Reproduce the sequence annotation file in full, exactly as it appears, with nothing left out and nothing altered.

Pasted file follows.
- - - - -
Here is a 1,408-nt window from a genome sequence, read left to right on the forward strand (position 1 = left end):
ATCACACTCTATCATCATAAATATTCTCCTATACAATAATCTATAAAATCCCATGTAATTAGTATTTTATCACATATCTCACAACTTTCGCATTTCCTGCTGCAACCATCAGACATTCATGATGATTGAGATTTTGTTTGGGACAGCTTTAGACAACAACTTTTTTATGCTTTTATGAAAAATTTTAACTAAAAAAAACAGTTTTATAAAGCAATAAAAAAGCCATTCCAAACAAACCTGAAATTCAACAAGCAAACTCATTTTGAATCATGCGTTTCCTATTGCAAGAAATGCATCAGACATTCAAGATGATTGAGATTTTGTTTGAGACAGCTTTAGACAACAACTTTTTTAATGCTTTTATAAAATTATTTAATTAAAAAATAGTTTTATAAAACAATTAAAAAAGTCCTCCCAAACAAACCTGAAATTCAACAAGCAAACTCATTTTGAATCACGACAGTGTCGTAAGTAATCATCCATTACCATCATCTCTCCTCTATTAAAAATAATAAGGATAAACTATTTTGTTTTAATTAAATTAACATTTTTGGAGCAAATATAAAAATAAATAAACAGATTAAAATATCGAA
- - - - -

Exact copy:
Here is a 1,408-nt window from a genome sequence, read left to right on the forward strand (position 1 = left end):
ATCACACTCTATCATCATAAATATTCTCCTATACAATAATCTATAAAATCCCATGTAATTAGTATTTTATCACATATCTCACAACTTTCGCATTTCCTGCTGCAACCATCAGACATTCATGATGATTGAGATTTTGTTTGGGACAGCTTTAGACAACAACTTTTTTATGCTTTTATGAAAAATTTTAACTAAAAAAAACAGTTTTATAAAGCAATAAAAAAGCCATTCCAAACAAACCTGAAATTCAACAAGCAAACTCATTTTGAATCATGCGTTTCCTATTGCAAGAAATGCATCAGACATTCAAGATGATTGAGATTTTGTTTGAGACAGCTTTAGACAACAACTTTTTTAATGCTTTTATAAAATTATTTAATTAAAAAATAGTTTTATAAAACAATTAAAAAAGTCCTCCCAAACAAACCTGAAATTCAACAAGCAAACTCATTTTGAATCACGACAGTGTCGTAAGTAATCATCCATTACCATCATCTCTCCTCTATTAAAAATAATAAGGATAAACTATTTTGTTTTAATTAAATTAACATTTTTGGAGCAAATATAAAAATAAATAAACAGATTAAAATATCGAA